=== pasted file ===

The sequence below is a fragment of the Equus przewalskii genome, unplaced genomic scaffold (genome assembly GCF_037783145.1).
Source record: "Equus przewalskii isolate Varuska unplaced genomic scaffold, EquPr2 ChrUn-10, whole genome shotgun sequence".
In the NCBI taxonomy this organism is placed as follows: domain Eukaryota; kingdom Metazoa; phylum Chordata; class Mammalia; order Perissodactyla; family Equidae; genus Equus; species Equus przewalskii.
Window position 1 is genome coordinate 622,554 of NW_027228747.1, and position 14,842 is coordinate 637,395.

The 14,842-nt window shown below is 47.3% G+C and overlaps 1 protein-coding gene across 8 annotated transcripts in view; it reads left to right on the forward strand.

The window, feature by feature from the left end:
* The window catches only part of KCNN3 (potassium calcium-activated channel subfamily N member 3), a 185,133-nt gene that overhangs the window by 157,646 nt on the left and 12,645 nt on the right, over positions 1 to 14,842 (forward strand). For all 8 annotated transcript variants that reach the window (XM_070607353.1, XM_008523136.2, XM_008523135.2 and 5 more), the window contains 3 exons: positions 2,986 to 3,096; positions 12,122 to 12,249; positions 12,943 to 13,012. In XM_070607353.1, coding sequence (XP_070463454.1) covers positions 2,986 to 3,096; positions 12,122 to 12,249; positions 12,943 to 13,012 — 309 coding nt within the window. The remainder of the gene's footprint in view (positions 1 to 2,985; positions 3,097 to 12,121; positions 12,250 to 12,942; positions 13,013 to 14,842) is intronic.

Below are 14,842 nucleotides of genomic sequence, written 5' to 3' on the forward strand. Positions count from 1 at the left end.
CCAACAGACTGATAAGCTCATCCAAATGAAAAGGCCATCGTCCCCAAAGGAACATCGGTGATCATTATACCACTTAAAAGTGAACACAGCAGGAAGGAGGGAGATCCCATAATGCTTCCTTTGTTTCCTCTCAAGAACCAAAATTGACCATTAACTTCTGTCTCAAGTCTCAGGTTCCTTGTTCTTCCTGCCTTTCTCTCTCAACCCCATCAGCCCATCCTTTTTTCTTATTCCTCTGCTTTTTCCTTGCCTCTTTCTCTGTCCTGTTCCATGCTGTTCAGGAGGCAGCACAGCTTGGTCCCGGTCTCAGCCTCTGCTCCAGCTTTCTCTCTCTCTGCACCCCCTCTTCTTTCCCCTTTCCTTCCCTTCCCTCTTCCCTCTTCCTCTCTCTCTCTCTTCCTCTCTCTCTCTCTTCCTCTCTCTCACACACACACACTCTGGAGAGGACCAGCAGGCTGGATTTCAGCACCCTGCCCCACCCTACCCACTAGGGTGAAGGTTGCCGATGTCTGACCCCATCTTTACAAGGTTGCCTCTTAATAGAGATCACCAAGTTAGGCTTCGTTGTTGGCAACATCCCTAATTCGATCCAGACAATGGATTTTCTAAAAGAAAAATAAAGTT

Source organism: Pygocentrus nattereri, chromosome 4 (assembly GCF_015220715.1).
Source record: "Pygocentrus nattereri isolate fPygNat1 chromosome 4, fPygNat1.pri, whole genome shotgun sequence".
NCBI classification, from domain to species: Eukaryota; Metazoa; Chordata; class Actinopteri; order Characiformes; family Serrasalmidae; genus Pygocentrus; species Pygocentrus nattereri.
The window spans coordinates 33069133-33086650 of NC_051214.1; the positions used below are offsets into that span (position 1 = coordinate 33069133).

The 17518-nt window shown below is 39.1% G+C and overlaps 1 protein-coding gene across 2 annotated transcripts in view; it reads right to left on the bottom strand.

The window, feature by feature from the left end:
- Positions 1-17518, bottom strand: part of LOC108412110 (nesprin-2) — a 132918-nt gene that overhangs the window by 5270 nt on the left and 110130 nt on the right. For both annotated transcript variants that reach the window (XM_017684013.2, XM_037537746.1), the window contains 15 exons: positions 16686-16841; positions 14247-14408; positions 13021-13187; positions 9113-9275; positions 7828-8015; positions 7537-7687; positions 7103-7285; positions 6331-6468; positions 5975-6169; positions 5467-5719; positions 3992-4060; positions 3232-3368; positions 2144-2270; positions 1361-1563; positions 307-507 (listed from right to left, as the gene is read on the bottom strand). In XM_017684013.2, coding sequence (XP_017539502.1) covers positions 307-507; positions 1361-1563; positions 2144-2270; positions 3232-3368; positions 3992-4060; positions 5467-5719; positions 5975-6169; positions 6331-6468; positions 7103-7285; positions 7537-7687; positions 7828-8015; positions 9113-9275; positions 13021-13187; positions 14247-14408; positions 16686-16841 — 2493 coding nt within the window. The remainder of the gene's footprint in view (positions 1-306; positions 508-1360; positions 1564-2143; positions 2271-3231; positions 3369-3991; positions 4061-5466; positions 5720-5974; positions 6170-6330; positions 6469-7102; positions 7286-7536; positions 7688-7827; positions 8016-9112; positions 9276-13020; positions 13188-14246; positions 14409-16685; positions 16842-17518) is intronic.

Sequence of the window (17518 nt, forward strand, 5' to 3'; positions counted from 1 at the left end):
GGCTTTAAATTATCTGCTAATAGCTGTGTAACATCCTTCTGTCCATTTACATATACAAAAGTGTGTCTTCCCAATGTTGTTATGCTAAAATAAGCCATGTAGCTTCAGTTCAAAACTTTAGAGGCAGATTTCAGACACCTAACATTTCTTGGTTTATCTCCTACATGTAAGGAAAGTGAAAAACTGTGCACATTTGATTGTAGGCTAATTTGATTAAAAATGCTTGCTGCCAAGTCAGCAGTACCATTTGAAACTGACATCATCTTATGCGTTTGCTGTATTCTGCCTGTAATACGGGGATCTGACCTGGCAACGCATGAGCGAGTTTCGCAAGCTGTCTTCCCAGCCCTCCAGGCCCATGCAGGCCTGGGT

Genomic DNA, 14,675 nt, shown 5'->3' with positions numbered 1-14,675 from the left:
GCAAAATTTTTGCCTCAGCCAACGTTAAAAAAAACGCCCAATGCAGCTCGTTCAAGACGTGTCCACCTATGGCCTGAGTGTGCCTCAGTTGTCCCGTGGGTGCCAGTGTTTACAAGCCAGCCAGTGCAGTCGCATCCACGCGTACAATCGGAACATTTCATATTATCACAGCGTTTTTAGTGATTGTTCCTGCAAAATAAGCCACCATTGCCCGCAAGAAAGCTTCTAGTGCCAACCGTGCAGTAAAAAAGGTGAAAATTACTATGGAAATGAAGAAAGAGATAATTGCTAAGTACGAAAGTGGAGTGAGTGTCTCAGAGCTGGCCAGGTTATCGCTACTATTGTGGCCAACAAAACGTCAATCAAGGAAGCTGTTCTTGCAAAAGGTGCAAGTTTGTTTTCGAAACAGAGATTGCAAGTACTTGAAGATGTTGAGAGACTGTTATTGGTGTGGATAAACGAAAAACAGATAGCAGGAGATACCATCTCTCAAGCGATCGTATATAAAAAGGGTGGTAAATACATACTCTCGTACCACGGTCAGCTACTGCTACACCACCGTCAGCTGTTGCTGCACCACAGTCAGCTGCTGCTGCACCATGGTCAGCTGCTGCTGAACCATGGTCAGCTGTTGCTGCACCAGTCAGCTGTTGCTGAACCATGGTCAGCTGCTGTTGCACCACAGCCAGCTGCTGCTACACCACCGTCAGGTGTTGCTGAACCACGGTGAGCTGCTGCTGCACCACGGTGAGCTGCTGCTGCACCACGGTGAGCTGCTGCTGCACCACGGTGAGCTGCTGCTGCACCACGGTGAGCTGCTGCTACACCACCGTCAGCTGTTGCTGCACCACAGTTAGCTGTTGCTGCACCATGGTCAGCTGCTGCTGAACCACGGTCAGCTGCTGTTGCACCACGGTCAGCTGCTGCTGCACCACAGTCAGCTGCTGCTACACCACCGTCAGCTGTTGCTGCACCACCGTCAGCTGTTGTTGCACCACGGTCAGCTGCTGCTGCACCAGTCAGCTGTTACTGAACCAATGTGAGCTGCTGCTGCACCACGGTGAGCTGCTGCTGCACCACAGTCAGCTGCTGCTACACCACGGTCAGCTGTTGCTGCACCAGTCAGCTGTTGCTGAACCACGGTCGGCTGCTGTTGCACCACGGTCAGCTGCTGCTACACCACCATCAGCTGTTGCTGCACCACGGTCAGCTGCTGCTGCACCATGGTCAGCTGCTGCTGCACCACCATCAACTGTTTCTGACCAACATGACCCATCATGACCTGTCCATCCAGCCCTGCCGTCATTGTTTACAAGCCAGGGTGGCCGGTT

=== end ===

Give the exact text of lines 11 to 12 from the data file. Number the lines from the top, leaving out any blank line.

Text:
Source record: "Pygocentrus nattereri isolate fPygNat1 chromosome 4, fPygNat1.pri, whole genome shotgun sequence".
NCBI classification, from domain to species: Eukaryota; Metazoa; Chordata; class Actinopteri; order Characiformes; family Serrasalmidae; genus Pygocentrus; species Pygocentrus nattereri.